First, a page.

“That Labour government were not just trying to transform aspects of manufacturing but also a wider social outlook,” says Woodham. “That was symbolised when Tony Benn was Postmaster General, and British stamps were renowned for the way in which they reflected great British engineering achievements and innovations of the past.” The aim was to lay a trail from Brunel to Dounreay: Britain was to be a positioned as a nation constantly at the vanguard of industrial revolution with science at the service of the labour movement. Nicely, this was also something that Gentleman was involved in – he both petitioned Benn to have the Queen’s head removed from stamps and produced some of the first stamps to feature “commoners”. There’s a fine GPO Unit film – Picture to Post (1969) – which shows Gentleman discussing the challenges of fitting Concorde on a stamp. Bringing things full circle, Benn was also the broker of arguably Gentleman’s most influential work of the 21st Century; the blood splattered posters and placards of the Stop the War coalition.
The wreckage of the great financial crisis has given new impetus to the mid century effort to create a thread linking great modern design with the practical problem-solving industrial innovations of the past. While the British design industry continues to be held in high regard the big existential question has always been about its future viability: the extent to which a design industry can float free of a diminished productive base. Here it’s perhaps telling that Gentleman’s later commissions – the National Trust, the Bodleian Library – have been servicing the heritage industry. It’s not just that industrial commissions have dried up, personal choice has also played a part, although Gentleman maintains “making things seems infinitely more interesting and worthwhile than marketing, although I have done very little of that.”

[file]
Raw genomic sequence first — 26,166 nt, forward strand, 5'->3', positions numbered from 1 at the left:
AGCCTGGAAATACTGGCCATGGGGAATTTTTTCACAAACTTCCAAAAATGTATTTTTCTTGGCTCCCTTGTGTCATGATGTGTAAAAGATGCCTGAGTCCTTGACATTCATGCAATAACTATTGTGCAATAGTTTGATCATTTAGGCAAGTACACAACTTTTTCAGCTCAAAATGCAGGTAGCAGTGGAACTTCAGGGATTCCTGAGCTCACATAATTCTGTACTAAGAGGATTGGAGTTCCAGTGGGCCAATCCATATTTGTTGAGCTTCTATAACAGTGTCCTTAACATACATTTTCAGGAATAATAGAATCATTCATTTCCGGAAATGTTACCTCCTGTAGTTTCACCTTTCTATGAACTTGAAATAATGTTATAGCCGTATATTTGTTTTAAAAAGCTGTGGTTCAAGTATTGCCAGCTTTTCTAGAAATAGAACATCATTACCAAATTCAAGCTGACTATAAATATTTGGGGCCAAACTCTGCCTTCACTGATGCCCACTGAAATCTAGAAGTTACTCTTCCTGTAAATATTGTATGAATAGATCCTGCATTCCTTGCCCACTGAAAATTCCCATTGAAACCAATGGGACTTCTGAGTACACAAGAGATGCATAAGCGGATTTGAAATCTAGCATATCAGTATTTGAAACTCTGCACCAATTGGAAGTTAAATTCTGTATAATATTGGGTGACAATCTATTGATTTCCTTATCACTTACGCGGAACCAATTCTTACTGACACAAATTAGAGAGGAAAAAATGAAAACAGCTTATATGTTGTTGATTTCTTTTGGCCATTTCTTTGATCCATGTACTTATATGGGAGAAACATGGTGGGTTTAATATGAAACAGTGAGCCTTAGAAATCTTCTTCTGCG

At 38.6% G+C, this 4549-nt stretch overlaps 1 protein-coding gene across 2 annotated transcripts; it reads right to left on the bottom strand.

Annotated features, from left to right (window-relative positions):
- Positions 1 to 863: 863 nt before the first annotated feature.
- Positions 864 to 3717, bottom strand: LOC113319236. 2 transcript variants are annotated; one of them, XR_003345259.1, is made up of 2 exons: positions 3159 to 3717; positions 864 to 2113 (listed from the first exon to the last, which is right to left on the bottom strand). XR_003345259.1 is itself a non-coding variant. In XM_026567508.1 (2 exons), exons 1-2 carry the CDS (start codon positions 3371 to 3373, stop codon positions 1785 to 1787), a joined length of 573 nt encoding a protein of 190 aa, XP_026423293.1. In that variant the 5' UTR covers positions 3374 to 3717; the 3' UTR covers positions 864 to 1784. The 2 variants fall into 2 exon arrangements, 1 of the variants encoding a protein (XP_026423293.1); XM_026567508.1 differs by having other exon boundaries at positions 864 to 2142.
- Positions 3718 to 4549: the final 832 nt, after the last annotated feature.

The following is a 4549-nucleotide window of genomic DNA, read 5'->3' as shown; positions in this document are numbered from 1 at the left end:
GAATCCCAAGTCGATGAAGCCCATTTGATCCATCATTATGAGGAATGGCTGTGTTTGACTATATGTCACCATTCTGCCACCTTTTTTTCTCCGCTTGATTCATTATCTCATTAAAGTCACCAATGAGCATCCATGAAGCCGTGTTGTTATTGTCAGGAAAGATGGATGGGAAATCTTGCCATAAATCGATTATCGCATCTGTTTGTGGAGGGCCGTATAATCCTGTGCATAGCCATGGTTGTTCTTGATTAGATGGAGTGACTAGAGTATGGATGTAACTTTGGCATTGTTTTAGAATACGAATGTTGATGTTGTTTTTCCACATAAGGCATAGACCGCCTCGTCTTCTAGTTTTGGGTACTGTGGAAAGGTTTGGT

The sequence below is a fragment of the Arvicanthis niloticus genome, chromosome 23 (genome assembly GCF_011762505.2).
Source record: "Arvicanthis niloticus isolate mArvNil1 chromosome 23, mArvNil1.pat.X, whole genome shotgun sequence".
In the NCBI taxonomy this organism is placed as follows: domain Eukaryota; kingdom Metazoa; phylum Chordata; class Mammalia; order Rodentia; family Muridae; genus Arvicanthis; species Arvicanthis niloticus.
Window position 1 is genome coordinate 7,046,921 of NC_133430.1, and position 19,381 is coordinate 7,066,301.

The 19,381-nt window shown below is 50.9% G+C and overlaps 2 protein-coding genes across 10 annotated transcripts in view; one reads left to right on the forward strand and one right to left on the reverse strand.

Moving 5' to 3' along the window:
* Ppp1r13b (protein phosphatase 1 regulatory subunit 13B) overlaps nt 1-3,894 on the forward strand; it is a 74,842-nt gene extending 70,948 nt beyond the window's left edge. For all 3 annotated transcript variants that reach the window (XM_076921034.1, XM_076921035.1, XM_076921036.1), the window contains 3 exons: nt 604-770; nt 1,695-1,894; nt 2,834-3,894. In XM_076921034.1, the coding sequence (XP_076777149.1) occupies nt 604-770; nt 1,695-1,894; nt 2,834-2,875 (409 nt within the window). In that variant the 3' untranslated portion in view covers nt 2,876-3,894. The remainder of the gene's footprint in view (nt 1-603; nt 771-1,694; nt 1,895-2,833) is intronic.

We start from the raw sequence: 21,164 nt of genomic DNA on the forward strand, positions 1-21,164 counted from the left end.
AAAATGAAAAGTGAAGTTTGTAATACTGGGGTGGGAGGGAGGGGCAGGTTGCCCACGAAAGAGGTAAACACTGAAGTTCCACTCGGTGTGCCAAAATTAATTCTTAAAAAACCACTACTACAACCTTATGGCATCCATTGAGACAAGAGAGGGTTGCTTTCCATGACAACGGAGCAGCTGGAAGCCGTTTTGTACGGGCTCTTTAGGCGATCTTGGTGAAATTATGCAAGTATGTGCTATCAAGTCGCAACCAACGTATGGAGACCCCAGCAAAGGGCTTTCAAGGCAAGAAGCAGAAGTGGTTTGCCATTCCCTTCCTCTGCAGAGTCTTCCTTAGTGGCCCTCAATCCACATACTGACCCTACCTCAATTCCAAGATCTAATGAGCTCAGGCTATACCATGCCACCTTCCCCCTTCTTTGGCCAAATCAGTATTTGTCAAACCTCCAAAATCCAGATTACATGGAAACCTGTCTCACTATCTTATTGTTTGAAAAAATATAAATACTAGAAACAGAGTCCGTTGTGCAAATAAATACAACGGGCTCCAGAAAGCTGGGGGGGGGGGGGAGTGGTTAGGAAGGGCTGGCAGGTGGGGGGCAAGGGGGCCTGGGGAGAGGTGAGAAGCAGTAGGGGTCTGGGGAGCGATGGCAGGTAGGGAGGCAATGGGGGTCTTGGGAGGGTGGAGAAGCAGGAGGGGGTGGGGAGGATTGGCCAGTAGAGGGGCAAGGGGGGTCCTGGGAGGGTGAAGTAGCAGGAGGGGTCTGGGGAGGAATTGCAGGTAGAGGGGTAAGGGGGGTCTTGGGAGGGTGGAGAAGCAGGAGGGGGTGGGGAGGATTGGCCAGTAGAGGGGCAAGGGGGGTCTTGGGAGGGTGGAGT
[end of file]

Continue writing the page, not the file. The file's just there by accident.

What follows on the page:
It’s certainly instructive comparing Gentleman’s iconic work with the image of Greybull Capital, the new custodians of British Steel. The public face of the investment company is one of those holding page only websites; visitors are directed to contact the Bell-Pottinger PR agency. That’s the agency set up by Timothy Bell, Margaret Thatcher’s communications advisor. Almost nothing is known about the family that runs Greybull, the Meyohas brothers, other than which public school they attended (Clifton) and that one of them is married to the socialite and art collector Michaela Nahmad. The web of White Heat era friendships formed in Camden Town has been replaced by the old money ties of Knightsbridge, except that while British Steel as was attempted to go out and spread the message today’s experts in so-called turnaround financing are keeping their calculations close to their chest.
There’s a further ironic twist. While Greybull Capital are resurrecting the name of British Steel in the belief that with enough financial chopping pre-existing contracts with National Rail can still be made profitable, India is pressing ahead with the consolidation of its own design industry. In 2007 India adopted a national design policy and has begun aggressively investing in higher education by setting up a number of institutes modelled on the National Institute of Design in Ahmedabad set up in the 1960s. Icons of British design such as Jaguar and Landrover have long been in Indian ownership now, while the UK government is divesting its commitment to design, the Indian government is creating a 21st equivalent of the Design Council set up in Britain during the aftermath of the Second World War.
From the industrial revolution to Danny Boyle’s opening ceremony of the 2012 Olympic Games’ steel has been central to the national imagination, but for how much longer?
You can see David Gentleman’s artwork at his website